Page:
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Cattails (the name varies with location, but the genus is Typha) make quite good long grass when the head dries out. I strongly recommend keeping the head in a sealable plastic bag, btw, since they will make a huge mess when they dry otherwise.


My favorite stone for small rock bits on bases is sandstone. With a hammer you can break it easily into whatever size you need and the texture is good.


Around here, pine bark mulch is popular for landscaping and available for a few dollars for a huge bag. Washed and broken to size, it makes very nice stratified rock outcroppings that weigh hardly anything.


Woody weeds (Russian thistle is common here), especially the root balls, can make very nice tree trunk and branch structures. Just add foliage. In general, much of nature is fractal, so can be used to replicate or suggest things of much larger scale.


Clear report covers (or tranparencies used for overhead projectors) make very nice glass for building windows. If you have access to a printer that can print on transparencies, you can make brilliant stained-glass windows for model cathedrals.

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@misterc: I thought about ornamental pillars... yet I never thought about raiding the fish tank ornaments... thanks for the idea! I am already a visitor of the local shops that sell little pieces for making necklaces, wristbands, etc (hehehe!). I got some nice stuff there as well that I can show you next!


@Corporea: Those craft articles are great and also served to stir my imagination, but I want to reinforce the first idea: open your eyes. A lot of stuff can be used to enhance a miniature model.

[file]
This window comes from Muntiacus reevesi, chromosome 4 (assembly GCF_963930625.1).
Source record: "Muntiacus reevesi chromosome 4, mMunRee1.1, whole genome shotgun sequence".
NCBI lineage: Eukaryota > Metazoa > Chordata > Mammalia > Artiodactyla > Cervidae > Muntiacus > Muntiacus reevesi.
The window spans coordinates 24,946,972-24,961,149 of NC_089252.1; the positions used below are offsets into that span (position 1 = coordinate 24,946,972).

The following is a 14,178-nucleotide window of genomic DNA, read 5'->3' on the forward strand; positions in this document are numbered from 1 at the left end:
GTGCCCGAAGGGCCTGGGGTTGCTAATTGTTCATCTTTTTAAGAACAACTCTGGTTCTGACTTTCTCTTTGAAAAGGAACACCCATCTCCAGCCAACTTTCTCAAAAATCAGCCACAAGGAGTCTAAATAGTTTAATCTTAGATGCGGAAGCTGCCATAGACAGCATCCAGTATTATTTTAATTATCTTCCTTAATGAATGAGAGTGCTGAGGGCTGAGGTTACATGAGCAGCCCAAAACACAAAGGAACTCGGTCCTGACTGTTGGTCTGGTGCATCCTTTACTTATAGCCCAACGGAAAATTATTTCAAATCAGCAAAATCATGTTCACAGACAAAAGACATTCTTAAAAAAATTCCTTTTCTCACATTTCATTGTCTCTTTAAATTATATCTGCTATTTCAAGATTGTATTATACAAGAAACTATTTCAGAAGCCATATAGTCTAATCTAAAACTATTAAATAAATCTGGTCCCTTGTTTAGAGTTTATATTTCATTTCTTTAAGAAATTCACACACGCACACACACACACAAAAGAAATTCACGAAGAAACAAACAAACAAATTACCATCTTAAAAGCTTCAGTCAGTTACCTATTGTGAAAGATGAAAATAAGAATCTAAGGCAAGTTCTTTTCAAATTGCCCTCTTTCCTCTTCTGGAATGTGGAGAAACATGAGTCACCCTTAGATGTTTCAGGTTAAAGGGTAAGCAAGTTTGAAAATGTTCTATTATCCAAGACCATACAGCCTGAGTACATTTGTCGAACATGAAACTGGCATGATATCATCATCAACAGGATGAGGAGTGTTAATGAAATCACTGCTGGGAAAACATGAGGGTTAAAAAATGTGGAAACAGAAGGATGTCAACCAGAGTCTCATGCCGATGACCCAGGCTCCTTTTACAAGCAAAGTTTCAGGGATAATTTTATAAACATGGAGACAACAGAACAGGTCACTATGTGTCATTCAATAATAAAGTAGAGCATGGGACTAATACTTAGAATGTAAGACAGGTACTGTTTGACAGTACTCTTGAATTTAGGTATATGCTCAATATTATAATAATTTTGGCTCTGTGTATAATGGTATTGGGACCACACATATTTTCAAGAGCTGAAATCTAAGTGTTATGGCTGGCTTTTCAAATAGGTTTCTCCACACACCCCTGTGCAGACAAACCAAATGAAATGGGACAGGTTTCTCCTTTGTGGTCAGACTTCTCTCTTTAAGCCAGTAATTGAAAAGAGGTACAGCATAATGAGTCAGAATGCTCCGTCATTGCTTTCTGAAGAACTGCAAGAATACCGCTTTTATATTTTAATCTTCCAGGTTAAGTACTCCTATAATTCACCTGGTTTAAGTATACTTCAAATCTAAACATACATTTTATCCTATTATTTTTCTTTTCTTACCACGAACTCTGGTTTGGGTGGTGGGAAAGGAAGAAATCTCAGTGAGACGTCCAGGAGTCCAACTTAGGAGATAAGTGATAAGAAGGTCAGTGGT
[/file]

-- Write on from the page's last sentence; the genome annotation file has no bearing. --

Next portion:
For example, I just got a message from my mum that she found some old metal buttons. You know, the kind that had designs engraved, sometimes heraldic blazons? Like these (pen for scale):


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I could... or I use them to get GS molds out of them, and then duplicates! Or to lightly apply paint on them and press them into a cloak, then blend the pattern into the fabric, and make it look like embroidery.


Again, the posibilities are endless. I am forever a hoarder of stuff; all my family knows it. I keep old pen metal ink canisters (they make nice poles), quality champain cork covers (the metal kind, make excellent flag material), clear acetate scraps from binding books at the office (as Doug mentioned!), broken clear plastic cigarette lighters (quite a few things in there), and more, much more.


I have always said, the size of your bits box is a measure of for how long you've been involved in the hobby ;)

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Another couple:


If you're doing SF stuff, take a look a the packaging for things you buy, especially high-tech stuff. Vacu-formed computer mouse packaging can make quite a nice base for an armored vehicle, many formed styrofoam shapes can work well for bunkers or buildings -- think about the shapes before you send them to a landfill or recycling.


And speaking of styrofoam, if you break off the large-bead kind, you can get a pretty nice surface that suggests granite. And you can refine the shape by scraping the surface. It's messy, but the result can be convincing rocks that don't weigh much. Once you have that, you can paint it appropriately. When painting styrofoam, though, make sure that you don't use organic solvents directly on the foam; it will melt away almost instantly (and the resulting shape isn't interesting, IMO). To prevent that, you can first paint with latex wall paint to make a barrier (just make sure you cover everything). I've also found that after sealing, you can use spray-n rock texture like this Krylon product (found in home stores here). Fairly convincing and very quick for the result.

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Pine bark for me. I have easy access to pine trees, so I just go out and pry off however much I need. Cedar needles can make some small plants. I also have easy access to dry moss and lichen. And at the right times of the year the are kajillions of little flowers around here. I just need to learn to dry them out properly.

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My wife got a big package the other day with a lot of styrofoam in it, the kind that is shaped around small household appliances and it got me thinking about what I could do with some of the stuff if I wanted to work with it as a basing material. Thanks for posting the information Doug!